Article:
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Nathan Chen holds on to lead to win 4 Continents figure skating

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PYEONCHANG, South Korea (AP) Nathan Chen held off a challenge by Olympic champion Yuzuru Hanyu to win the Four Continents, a figure skating test event for the 2018 Winter Olympics.

The American champion, 17, was first after the short program and second in Sunday’s free skate at the Gangneung Ice Arena for a total of 307.46 points. Hanyu, third after the short program, was first in the free skate for second overall with 303.71 points. Shoma Uno, also of Japan, was third with 288.85.

Patrick Chan of Canada was fourth with 267.98 points.

Chen opened his routine with a quadruple lutz-triple toeloop combination and followed that with four more quadruple jumps in a free skate that received 204.34 points.

Hanyu had four quadruple jumps to top the free skate with 206.67 points.

US Olympic cyclist Catlin found dead in her home at age 23

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COLORADO SPRINGS, Colo. (AP) Olympic track cyclist Kelly Catlin, who helped the U.S. women’s pursuit team win the silver medal at the Rio de Janeiro Games in 2016, died Friday at her home in California. She was 23.

USA Cycling chief executive Rob DeMartini said in a statement Sunday that “the entire cycling community is mourning this immense loss. We are offering continuous support to Kelly’s teammates, coaches and staff. We also encourage all those who knew Kelly to support each other through the grieving.”

Catlin’s father, Mark Catlin, told VeloNews that his daughter killed herself.

Catlin was born and raised near Minneapolis, Minnesota, and rose to prominence on the track as a member of the U.S. national team. She also raced on the road for the Rally UHC Pro Cycling Team, and she was pursuing a graduate degree in computational mathematics at Stanford.

Don’t expect to puff away at next year’s Tokyo Olympics

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TOKYO (AP) — Tokyo is still a smoker’s heaven.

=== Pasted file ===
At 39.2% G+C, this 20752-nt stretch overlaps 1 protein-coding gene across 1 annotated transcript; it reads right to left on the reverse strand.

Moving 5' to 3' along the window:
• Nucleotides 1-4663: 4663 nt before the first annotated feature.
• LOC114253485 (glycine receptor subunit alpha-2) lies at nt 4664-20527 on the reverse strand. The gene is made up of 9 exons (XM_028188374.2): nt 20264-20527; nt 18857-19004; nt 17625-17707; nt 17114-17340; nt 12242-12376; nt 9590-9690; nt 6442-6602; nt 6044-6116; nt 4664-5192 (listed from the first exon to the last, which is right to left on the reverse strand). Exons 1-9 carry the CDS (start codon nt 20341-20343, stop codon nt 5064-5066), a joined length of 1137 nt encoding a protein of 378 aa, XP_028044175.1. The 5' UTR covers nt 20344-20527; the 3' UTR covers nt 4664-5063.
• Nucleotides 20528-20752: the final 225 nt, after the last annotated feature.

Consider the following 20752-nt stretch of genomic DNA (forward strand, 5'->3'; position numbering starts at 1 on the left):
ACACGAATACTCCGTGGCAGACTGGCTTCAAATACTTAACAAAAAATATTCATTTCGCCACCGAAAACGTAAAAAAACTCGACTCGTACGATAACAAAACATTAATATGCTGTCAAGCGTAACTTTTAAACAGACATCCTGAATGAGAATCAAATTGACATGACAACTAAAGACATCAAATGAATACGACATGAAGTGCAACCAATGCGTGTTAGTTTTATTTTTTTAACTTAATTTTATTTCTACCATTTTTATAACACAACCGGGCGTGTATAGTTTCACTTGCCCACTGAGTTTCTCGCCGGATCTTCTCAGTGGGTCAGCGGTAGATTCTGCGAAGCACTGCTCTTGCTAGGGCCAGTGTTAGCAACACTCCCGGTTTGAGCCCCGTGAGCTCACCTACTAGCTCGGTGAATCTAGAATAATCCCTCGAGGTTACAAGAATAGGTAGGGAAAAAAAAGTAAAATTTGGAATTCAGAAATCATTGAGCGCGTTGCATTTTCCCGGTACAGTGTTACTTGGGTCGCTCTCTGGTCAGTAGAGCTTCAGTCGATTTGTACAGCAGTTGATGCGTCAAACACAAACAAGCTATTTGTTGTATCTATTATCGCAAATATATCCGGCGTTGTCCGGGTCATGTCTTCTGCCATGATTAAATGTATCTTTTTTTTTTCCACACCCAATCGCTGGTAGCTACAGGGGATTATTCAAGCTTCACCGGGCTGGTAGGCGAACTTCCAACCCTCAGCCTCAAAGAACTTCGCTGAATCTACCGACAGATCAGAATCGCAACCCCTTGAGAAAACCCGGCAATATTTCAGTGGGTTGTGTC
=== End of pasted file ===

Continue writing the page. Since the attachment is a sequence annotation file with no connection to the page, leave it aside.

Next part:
Despite tougher laws enacted last year, smokers can light up in some restaurants and bars. Tobacco advertising is allowed on television, cigarette packages don’t contain graphic health warnings, and tobacco is cheap compared to other major cities.

However, don’t expect to puff away at next year’s Tokyo Olympics.

Organizers on Thursday announced a stringent ban on all tobacco products and vaping devices. Smoking will be banned at all indoor and outdoor Olympic and Paralympic venues, plus within all perimeter areas of the Tokyo Games.

Organizers say the prohibition is tougher than regulations for the last two Summer Olympics in London and Rio de Janeiro.

“Tokyo 2020 aims to leave a legacy of improved health for the country at large,” organizers said in a statement.

Japan’s national legislature last year approved a ban on smoking inside public facilities, but the measure was seen as weak and excluded many bars and restaurants.

Tokyo’s city government separately enacted tougher rules last year to protect from second-hand smoke. All provisions kick in during the run-up to the Olympics.

Smoking is still allowed in small eateries and bars. They make up half of Japanese establishments, where it’s common to see a customer eating with chopsticks in one hand and a cigarette in the other.

“Countering passive smoking has long been a concern,” Keiko Nakayama, a Tokyo city government health official, said in a statement to The Associated Press. “We would like to push for approving more anti-smoking measures so people stay healthy longer.”

The city’s smoking policy will be reviewed in five years. But more regulation will always face tough opposition despite the fact that smoking has declined in recent years.

The Japanese government has a large stake in tobacco. It owns a third of the stock and is the top investor in major cigarette company Japan Tobacco Inc. The industry was a government monopoly until 1985, and is a huge source of tax revenue.

Smoking is cheap in Japan compared to other developed countries. A pack of Marlboro cigarettes costs about $5. In London and New York it’s about $14, and in Sydney it’s $20.

According to World Health Organization data for 2015, 32.7 percent of Japanese males smoke, compared to 24.4 in the United States. The highest figures were East Timor (78.0) and Indonesia (74.9), and the lowest two were in Africa: Ethiopia (7.6) and Ghana (7.1).